The following speech was delivered by AHA President Ivor Benjamin, MD, FAHA at #EPILifestyle19 in Houston on Wednesday, March 6. See Dr. Benjamin's Presentation Slides (PDF).
Hello and welcome to the EPI/Lifestyle 2019 Scientific Conference. On behalf of the science leadership of the American Heart Association, we’re so glad you’re here. Thank you so much for joining us here in Houston and for sharing your ideas, your expertise and your passion for knowledge advancement. By building knowledge, we move closer each day to new solutions that impact patients' lives in meaningful and enduring ways.
I'd like to give special recognition and thanks to the EPI/Lifestyle Conference Planning Committee under the leadership of Drs. Deborah Rohm Young and Kristie Lancaster, Co-Chair and Vice-Chair of the Lifestyle and Cardiometabolic Health Council Planning Committee; and Drs. Elizabeth Selvin and Pamela J Lutsey, Co-Chair and Vice-Chair of the Epidemiology and Prevention Council Planning Committee. Please join me in thanking them and the entire planning committee for their hard work in putting together this outstanding conference.
I’d like to give my sincerest thanks to the EPI and Lifestyle Council's outstanding leaders: Dr. Veronique Roger is Chair of the Epidemiology & Prevention Council, and Dr. Cheryl Anderson is Vice-Chair. And Dr. Penny Kris-Etherton is Chair of the Lifestyle and Cardiometabolic Health Council, and Dr. Frank Sacks is Vice-Chair. Would you join me in a round of applause for the outstanding leadership of Veronique, Cheryl, Penny and Frank?
The EPI and Lifestyle Councils have a prominent role in advancing the American Heart Association mission and your members have received some incredible national honors, as you'll see on the screen, in addition to adding 20 new Fellows in the past year.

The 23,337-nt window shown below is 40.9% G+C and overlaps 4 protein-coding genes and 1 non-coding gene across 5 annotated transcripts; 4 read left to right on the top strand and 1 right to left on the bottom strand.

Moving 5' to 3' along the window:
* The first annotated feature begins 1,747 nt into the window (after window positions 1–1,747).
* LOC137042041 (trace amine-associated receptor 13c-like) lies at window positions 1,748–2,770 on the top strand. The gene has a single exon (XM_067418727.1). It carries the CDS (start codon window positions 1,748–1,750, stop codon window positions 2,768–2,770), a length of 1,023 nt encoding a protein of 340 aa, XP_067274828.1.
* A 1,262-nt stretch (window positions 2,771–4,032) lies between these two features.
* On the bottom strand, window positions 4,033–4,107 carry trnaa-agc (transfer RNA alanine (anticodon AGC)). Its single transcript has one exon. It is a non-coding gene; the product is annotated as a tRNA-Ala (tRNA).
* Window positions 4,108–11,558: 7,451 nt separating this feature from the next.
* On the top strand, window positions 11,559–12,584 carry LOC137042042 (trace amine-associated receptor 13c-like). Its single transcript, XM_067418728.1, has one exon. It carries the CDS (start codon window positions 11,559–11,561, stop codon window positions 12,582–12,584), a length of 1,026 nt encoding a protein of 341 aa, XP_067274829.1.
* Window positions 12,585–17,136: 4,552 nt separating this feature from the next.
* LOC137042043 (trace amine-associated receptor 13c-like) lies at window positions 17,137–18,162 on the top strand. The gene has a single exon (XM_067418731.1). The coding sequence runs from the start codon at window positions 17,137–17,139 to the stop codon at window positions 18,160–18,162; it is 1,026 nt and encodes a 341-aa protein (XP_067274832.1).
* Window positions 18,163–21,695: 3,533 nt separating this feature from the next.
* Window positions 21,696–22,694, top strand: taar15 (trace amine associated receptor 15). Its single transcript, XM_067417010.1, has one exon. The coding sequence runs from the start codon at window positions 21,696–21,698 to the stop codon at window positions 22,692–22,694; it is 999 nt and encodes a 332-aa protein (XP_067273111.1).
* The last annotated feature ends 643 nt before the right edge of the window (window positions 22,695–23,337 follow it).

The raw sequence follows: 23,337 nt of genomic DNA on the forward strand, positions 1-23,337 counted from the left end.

It's been a great year for the EPI Council, which currently has more than 1,420 active members. 242 are international members, and you’ve elected 314 Fellows of the American Heart Association. It's also been a terrific year for the Lifestyle Council, which currently has more than 850 active members, 105 of which are international members, and you’ve elected 127 Fellows of the American Heart Association. Looking across the entire Association, our professional membership continues to grow. We now have more than 33,000 members representing 68 specialties and 121 countries.
The Association remains steadfast in its belief that funding the best research and investing in new research paradigms is the foundation to overcome the devastating impact of cardiovascular diseases and stroke. I’m very proud that AHA remains the largest not-for-profit funder of CVD and stroke research outside of the federal government.
$160.7 million in new research was funded last year; almost 2,000 active awards are currently funded, totaling $441.8 million — more than $4.3 billion in research funding since 1949.
$148 million has been allocated to AHA Strategically Focused Research Networks to date. The newest, the Atrial Fibrillation network, began in July 2018. With this Network, AHA was fortunate to also partner with PCORI and Joe and Linda Chlapaty who allowed us to support two additional Centers within this Network. The next network, focused on Arrhythmias and Sudden Cardiac Death, will be peer-reviewed this spring to begin on July 1, 2019. The two networks that will begin in fiscal year 2019-20 will focus on Health Innovation and Technology (including wearables, apps, machine learning, artificial intelligence, etc.) and Cardiometabolic Health with a focus on Diabetes. These two join the nine existing Strategically Funded Research Networks you see listed here.
Despite decreases in heart disease and stroke mortality, the burden of disease remains high. The Statistical Update, chaired by Dr. Emelia Benjamin, published annually in Circulation, is a major source for monitoring both cardiovascular health and disease in the population, with a focus on progress toward the American Heart Association’s 2020 Impact Goals. Every year, the AHA, NHLBI, CDC and other government agencies work together to conduct a review of the most current national data available on heart disease, stroke, and other vascular diseases and present their findings in this single, annual report.
EPI/Lifestyle and our other AHA councils are working hard to drive us closer to our 2020 Impact Goal of reducing cardiovascular diseases and stroke deaths among all Americans by 20%, while reducing deaths from cardiovascular disease and stroke by 20%. We had ambitious goals! And we have reasons for optimism. The overall change for CV health is 3.82%; while non-Hispanic blacks and Hispanics seem to have made positive progress, we don’t see these positive changes in the non-Hispanic white population.